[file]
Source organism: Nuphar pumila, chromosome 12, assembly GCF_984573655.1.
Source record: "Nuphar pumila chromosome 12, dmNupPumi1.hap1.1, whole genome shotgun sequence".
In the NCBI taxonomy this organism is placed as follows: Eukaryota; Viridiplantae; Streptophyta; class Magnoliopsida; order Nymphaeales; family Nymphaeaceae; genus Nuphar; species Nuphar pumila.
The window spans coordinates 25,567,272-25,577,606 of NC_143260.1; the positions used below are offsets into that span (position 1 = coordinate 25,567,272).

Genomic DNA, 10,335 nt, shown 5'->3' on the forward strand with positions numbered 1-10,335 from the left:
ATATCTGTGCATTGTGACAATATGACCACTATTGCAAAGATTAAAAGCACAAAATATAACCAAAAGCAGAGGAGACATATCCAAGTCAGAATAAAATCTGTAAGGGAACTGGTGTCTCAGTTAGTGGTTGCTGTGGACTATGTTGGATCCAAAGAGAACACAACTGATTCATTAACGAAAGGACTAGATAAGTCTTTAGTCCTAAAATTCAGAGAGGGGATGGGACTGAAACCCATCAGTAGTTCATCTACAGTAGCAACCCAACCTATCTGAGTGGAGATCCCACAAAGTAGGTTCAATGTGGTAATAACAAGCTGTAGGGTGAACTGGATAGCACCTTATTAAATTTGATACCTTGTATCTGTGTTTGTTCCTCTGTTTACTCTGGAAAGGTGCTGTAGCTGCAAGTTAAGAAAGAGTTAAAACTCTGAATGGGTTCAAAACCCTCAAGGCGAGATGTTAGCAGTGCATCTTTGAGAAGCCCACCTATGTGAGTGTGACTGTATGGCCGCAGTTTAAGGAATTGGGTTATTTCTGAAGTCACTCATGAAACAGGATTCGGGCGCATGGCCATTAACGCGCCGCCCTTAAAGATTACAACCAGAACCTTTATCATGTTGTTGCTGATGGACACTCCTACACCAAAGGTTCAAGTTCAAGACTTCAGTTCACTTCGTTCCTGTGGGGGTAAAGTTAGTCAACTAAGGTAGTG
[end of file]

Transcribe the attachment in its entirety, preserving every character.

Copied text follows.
Source organism: Nuphar pumila, chromosome 12, assembly GCF_984573655.1.
Source record: "Nuphar pumila chromosome 12, dmNupPumi1.hap1.1, whole genome shotgun sequence".
In the NCBI taxonomy this organism is placed as follows: Eukaryota; Viridiplantae; Streptophyta; class Magnoliopsida; order Nymphaeales; family Nymphaeaceae; genus Nuphar; species Nuphar pumila.
The window spans coordinates 25,567,272-25,577,606 of NC_143260.1; the positions used below are offsets into that span (position 1 = coordinate 25,567,272).

Genomic DNA, 10,335 nt, shown 5'->3' on the forward strand with positions numbered 1-10,335 from the left:
ATATCTGTGCATTGTGACAATATGACCACTATTGCAAAGATTAAAAGCACAAAATATAACCAAAAGCAGAGGAGACATATCCAAGTCAGAATAAAATCTGTAAGGGAACTGGTGTCTCAGTTAGTGGTTGCTGTGGACTATGTTGGATCCAAAGAGAACACAACTGATTCATTAACGAAAGGACTAGATAAGTCTTTAGTCCTAAAATTCAGAGAGGGGATGGGACTGAAACCCATCAGTAGTTCATCTACAGTAGCAACCCAACCTATCTGAGTGGAGATCCCACAAAGTAGGTTCAATGTGGTAATAACAAGCTGTAGGGTGAACTGGATAGCACCTTATTAAATTTGATACCTTGTATCTGTGTTTGTTCCTCTGTTTACTCTGGAAAGGTGCTGTAGCTGCAAGTTAAGAAAGAGTTAAAACTCTGAATGGGTTCAAAACCCTCAAGGCGAGATGTTAGCAGTGCATCTTTGAGAAGCCCACCTATGTGAGTGTGACTGTATGGCCGCAGTTTAAGGAATTGGGTTATTTCTGAAGTCACTCATGAAACAGGATTCGGGCGCATGGCCATTAACGCGCCGCCCTTAAAGATTACAACCAGAACCTTTATCATGTTGTTGCTGATGGACACTCCTACACCAAAGGTTCAAGTTCAAGACTTCAGTTCACTTCGTTCCTGTGGGGGTAAAGTTAGTCAACTAAGGTAGTG